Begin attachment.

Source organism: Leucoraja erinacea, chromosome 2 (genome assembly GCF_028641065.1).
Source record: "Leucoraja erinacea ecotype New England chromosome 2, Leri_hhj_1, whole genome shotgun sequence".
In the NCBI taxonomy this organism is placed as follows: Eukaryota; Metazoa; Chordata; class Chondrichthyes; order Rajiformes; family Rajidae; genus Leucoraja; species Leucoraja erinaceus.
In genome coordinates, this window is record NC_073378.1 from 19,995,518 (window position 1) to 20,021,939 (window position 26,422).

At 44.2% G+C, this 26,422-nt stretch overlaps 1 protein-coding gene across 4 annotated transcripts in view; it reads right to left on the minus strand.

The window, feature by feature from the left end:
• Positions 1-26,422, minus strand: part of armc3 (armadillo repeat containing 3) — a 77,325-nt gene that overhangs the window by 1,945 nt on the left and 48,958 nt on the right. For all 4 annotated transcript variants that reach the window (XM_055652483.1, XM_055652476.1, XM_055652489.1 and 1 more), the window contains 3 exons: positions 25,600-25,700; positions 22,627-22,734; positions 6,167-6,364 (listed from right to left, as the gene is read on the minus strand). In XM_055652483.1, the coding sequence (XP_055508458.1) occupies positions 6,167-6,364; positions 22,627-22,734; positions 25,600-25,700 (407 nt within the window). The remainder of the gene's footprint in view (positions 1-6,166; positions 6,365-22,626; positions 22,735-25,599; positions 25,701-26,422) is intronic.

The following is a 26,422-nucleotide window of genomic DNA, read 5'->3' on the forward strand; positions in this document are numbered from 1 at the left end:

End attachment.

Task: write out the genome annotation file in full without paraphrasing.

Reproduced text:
Source organism: Leucoraja erinacea, chromosome 2 (genome assembly GCF_028641065.1).
Source record: "Leucoraja erinacea ecotype New England chromosome 2, Leri_hhj_1, whole genome shotgun sequence".
In the NCBI taxonomy this organism is placed as follows: Eukaryota; Metazoa; Chordata; class Chondrichthyes; order Rajiformes; family Rajidae; genus Leucoraja; species Leucoraja erinaceus.
In genome coordinates, this window is record NC_073378.1 from 19,995,518 (window position 1) to 20,021,939 (window position 26,422).

At 44.2% G+C, this 26,422-nt stretch overlaps 1 protein-coding gene across 4 annotated transcripts in view; it reads right to left on the minus strand.

The window, feature by feature from the left end:
• Positions 1-26,422, minus strand: part of armc3 (armadillo repeat containing 3) — a 77,325-nt gene that overhangs the window by 1,945 nt on the left and 48,958 nt on the right. For all 4 annotated transcript variants that reach the window (XM_055652483.1, XM_055652476.1, XM_055652489.1 and 1 more), the window contains 3 exons: positions 25,600-25,700; positions 22,627-22,734; positions 6,167-6,364 (listed from right to left, as the gene is read on the minus strand). In XM_055652483.1, the coding sequence (XP_055508458.1) occupies positions 6,167-6,364; positions 22,627-22,734; positions 25,600-25,700 (407 nt within the window). The remainder of the gene's footprint in view (positions 1-6,166; positions 6,365-22,626; positions 22,735-25,599; positions 25,701-26,422) is intronic.

The following is a 26,422-nucleotide window of genomic DNA, read 5'->3' on the forward strand; positions in this document are numbered from 1 at the left end: